Thursday, April 5

Review: Urban Trial Playground [Nintendo Switch eShop]

While straight racing games in a few different flavors are reasonably well-represented on the Switch at this point, technical racers have yet to really arrive. Focused more on precision and technique over a short distance these require a different set of skills to master. Urban Trial Playground, not to be mistaken for belonging to the long-running Trials series, takes its challenges to the streets of what appears to be California and generally struggles to stay on course.

Over the course of its more than 50 levels you’ll be tasked with either trying to complete the course with a fast time or accumulating a high score by doing “stunts”. For the most part speed is all about making clean landings by managing the angle you land at, doing consistent wheelies to keep your speed up, and always avoiding falls. I put quotes around stunts because I think the word implies far more than you have available in this particular game. You’re able to do front and back flips, wheelies, and stoppies (wheelies on your front wheel) and that’s it. There’s certainly a level of technique involved in pulling a flip off from most spots, mostly revolving around properly charging your jump by holding down and then pushing up at the right moment, but to have no other options in courses where you need to run up a score makes it all pretty repetitive. Without more variety you’re really looking at trying to chain tricks together to be successful but while it can be challenging that really cuts into it being fun.

To try to keep things a bit more interesting there are challenges layered on top of each course’s main objective. While some of these are as straightforward as completing the course without falling there are more demanding ones like performing a certain number of front flips on the course. Completing these will help you accumulate in-game currency that can be used to customize your rider visually or, more importantly, enhance your bike. The other opportunity to get money comes in the form of 3 chips that are hidden within each level, sometimes requiring you to make a really high jump, but many times hidden underneath jumps and other spots you’d typically fly right by. These added elements do at least add some variety and, if you want to be more successful, will give you a good reason to return to each level multiple times to try to get everything.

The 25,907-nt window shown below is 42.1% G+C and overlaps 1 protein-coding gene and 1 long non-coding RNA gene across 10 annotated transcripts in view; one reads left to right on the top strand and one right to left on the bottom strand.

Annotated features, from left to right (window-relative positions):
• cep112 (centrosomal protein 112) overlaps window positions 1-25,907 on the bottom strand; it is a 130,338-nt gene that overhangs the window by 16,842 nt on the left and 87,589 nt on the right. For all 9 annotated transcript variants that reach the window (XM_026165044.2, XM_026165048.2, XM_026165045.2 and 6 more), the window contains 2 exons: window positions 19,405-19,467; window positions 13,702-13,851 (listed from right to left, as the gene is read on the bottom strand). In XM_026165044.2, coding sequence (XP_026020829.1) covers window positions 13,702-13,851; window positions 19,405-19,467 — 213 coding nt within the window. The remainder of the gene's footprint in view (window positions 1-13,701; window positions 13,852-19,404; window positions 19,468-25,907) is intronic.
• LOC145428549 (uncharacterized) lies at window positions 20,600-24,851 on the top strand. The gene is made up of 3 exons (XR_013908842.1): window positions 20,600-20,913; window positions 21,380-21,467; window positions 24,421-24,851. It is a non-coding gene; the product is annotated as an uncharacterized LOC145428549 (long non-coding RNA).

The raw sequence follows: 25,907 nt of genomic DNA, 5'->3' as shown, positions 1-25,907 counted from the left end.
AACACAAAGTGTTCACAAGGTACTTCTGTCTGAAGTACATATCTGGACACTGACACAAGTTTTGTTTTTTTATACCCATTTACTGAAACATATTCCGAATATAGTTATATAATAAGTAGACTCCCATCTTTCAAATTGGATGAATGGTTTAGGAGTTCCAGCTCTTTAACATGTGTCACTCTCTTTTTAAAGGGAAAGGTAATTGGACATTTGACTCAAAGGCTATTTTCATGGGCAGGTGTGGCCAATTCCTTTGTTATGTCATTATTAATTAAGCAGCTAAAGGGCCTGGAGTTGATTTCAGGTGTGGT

Cosmetic customization is pretty limited for both your rider and your bike, though at least it’s generally not terribly expensive. What you’ll really want to spend your money on is enhancements that will improve your bike’s performance. These will make completing courses and objectives, as well as getting tricky chips, a bit easier as you’ll get faster and more responsive. There is an option to play locally with a friend but while there are a few flavors that show some effort in general they’re a side attraction at best.

Overall, though the lack of competition in this specific space give Urban Trial Playground some appeal be warned that its a relatively lackluster affair. With courses that never really get very technical it lacks a satisfying challenge on that level and the general lack of variety in stunts fails to scratch that itch as well. What remains is a collection of courses for you to clear with gameplay that quickly becomes repetitive and a bit dull. It can make you work hard to be successful, and force you to repeat the same course multiple times to work out the kinks, but without room for much variety its sadly lacking in fun.

Score: 6

  • Objectives and chips for each level encourage you to go back and try them again
  • Bike upgrades help you feel more capable as you go

  • A lack of variety and inevitable repetition
  • In terms of controls the execution on boosting your jump can feel inconsistent at times
  • Occasional crash issues